The above map reports the locations of 451 readers checking into World Streets over the last two days. (Approximately 10% of our total registered readers as of this date.)
The last time we looked at the records we saw that World Streets was being picked up by readers in: Abu Dhabi, Afghanistan, Albania, Algeria, Angola, Antigua and Barbuda, Argentina, Australia, Austria, Belgium, Benin, Bolivia, Brazil, Bulgaria,Canada, Cape Verde, Chile, China, Colombia, Congo- Republic of (Brazzaville), Costa Rica, Croatia, Cuba, Czech Republic, Denmark, Dubai, Ecuador, El Salvador, Equatorial Guinea, Estonia, Finland, France, French Polynesia, Gabon, Germany, Ghana, Grenada, Greece, Honduras, Hong Kong, Hungary, Iceland, India, Indonesia, Iran, Iraq, Ireland, Israel, Italy, Jamaica, Jersey, Japan, Kazakhstan, Kenya, Korea (South), Kuwait, Laos, Latvia, Lebanon, Lesotho, Liberia, Liechtenstein, Lithuania, Luxembourg, Malaysia,Maldives, Mauritius, Mexico, Moldova, Monaco, Mongolia, Namibia, Nepal, Netherlands, New Caledonia, New Zealand, Nicaragua, Nigeria, Norway, Pakistan, Paraguay, Peru, Philippines, Poland, Portugal, Puerto Rico, Russian Federation, Solomon Islands, San Marino, Saudi Arabia, Senegal, Singapore, Slovakia, Slovenia, South Africa, Spain, Sudan, Sweden, Switzerland, Taiwan, Tanzania,Thailand, Tunisia,Turkey, Turks and Caicos Islands, Uganda, Ukraine, Uruguay, United Kingdom, United States of America, Uzbekistan,Vietnam, Zambia, Zimbabwe.
But just in case we are suffering from a bad dose of hubris, here is a list of the places in which, to the best of our knowledge, World Streets had NOT yet been read or at least downloaded from here:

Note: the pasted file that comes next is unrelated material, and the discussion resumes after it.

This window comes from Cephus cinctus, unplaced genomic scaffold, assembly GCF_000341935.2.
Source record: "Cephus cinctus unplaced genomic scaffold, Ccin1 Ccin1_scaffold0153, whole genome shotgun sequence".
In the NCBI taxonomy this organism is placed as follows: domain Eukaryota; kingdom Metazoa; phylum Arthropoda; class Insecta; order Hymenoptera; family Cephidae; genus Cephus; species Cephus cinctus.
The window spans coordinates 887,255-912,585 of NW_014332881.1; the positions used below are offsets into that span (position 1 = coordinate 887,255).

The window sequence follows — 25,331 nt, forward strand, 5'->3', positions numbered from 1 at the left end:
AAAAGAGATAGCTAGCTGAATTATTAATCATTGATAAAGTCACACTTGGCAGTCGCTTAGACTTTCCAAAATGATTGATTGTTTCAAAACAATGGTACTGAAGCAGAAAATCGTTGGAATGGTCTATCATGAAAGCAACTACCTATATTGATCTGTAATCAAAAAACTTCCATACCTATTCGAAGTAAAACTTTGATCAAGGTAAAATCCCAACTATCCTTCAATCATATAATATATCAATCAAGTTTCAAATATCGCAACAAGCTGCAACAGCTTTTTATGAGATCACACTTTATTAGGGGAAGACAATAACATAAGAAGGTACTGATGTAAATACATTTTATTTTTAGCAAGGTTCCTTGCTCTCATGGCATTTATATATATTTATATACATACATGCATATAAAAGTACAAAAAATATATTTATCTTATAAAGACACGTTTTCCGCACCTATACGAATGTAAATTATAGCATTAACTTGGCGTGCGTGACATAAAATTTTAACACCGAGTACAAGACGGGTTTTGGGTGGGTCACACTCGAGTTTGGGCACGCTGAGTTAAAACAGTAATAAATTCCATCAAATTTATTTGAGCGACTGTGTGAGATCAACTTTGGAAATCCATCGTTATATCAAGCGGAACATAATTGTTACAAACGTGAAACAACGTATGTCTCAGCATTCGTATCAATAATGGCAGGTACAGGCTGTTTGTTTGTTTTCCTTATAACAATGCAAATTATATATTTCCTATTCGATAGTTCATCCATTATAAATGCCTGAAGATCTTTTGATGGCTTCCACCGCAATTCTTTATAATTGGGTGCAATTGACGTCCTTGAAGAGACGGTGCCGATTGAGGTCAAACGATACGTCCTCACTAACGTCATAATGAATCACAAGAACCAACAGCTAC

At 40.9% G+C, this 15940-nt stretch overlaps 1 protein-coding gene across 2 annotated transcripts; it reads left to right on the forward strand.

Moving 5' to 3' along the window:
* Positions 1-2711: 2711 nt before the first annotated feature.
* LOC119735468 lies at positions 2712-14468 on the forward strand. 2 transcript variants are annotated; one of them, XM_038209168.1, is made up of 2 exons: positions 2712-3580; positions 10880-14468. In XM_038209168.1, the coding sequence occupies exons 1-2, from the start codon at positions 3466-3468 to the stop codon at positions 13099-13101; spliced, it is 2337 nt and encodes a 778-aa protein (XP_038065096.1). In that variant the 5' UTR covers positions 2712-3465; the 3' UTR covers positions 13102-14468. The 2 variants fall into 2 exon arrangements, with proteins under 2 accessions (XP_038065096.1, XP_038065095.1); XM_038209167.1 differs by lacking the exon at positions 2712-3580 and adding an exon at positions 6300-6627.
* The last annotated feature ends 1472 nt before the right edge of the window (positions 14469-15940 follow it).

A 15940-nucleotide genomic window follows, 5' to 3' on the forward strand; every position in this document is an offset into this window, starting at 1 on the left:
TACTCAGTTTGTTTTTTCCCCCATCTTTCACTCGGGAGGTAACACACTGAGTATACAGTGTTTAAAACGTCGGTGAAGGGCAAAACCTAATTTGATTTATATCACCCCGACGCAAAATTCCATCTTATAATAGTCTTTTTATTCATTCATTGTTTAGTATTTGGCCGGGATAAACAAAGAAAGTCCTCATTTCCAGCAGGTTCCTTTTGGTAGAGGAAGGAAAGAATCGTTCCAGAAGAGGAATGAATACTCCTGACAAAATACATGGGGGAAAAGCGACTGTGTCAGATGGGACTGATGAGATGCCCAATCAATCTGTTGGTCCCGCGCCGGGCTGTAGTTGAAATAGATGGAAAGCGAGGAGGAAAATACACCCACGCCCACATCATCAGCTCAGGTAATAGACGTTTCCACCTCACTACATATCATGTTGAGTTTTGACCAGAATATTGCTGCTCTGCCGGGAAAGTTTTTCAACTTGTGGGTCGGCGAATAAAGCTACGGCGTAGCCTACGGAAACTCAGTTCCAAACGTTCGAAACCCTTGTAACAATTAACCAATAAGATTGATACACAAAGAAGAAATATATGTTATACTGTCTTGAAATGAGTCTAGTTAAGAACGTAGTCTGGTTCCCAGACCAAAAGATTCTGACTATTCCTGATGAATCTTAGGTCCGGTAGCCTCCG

American Samoa, Andorra, Anguilla, Antarctica, Armenia, Aruba, Azerbaijan, Bahamas, Bahrain, Bangladesh, Barbados, Belize, Bermuda, Bhutan, Bosnia and Herzegovina, Botswana, Brunei Darussalam, Burkina Faso, Burundi, Cambodia, Cameroon, Cayman Islands, Central African Republic, Chad, Christmas Island, Cocos (Keeling) Islands, Comoros, Cook Islands, Cyprus, Djibouti, Dominica, Dominican Republic, East Timor Timor-Leste, Egypt,, Eritrea, Ethiopia, Falkland Islands, Faroe Islands, Fiji, Gambia, Georgia, Gibraltar, Greenland, Guadeloupe, Guam, Guatemala, Guernsey, Guinea, Guinea-Bissau, Guyana, Haiti, Heard and Mc Donald Islands, Holy See, Isle of Man, Ivory Coast, Jordan, Kiribati, Korea- Democratic People’s Rep. (North Korea), Kyrgyzstan, Libya, Macau, Macedonia, Madagascar, Malawi, Mali, Malta, Marshall Islands, Martinique, Mauritania, Mayotte, Micronesia, Montenegro, Montserrat, Morocco, Mozambique, Myanmar, Burma, Nauru, Netherlands Antilles, Niger, Niue, Norfolk Island, Northern Mariana Islands, Oman, Palau, Palestinian National Authority, Panama, Papua New Guinea, Pitcairn Island, Qatar, Reunion Island, Romania, Rwanda, Saint Helena, Saint Kitts and Nevis, Saint Lucia, Saint Vincent and the Grenadines, Samoa, Sao Tome and Príncipe, Serbia, Seychelles, Sierra Leone, Somalia, South Georgia and South Sandwich Islands, Sri Lanka, St. Pierre and Miquelon,Suriname, Svalbard and Jan Mayen Islands, Swaziland, Syria, Syrian Arab Republic, Tajikistan, Tibet, Timor-Leste (East Timor), Togo, Tokelau, Tonga, Trinidad and Tobago, Turkmenistan, Tuvalu, U.S. Minor Outlying Islands, Vanuatu, Vatican City State (Holy See), Venezuela, Virgin Islands (British), Virgin Islands (U.S.), Wallis and Futuna Islands, Western Sahara, Yemen, Zaire,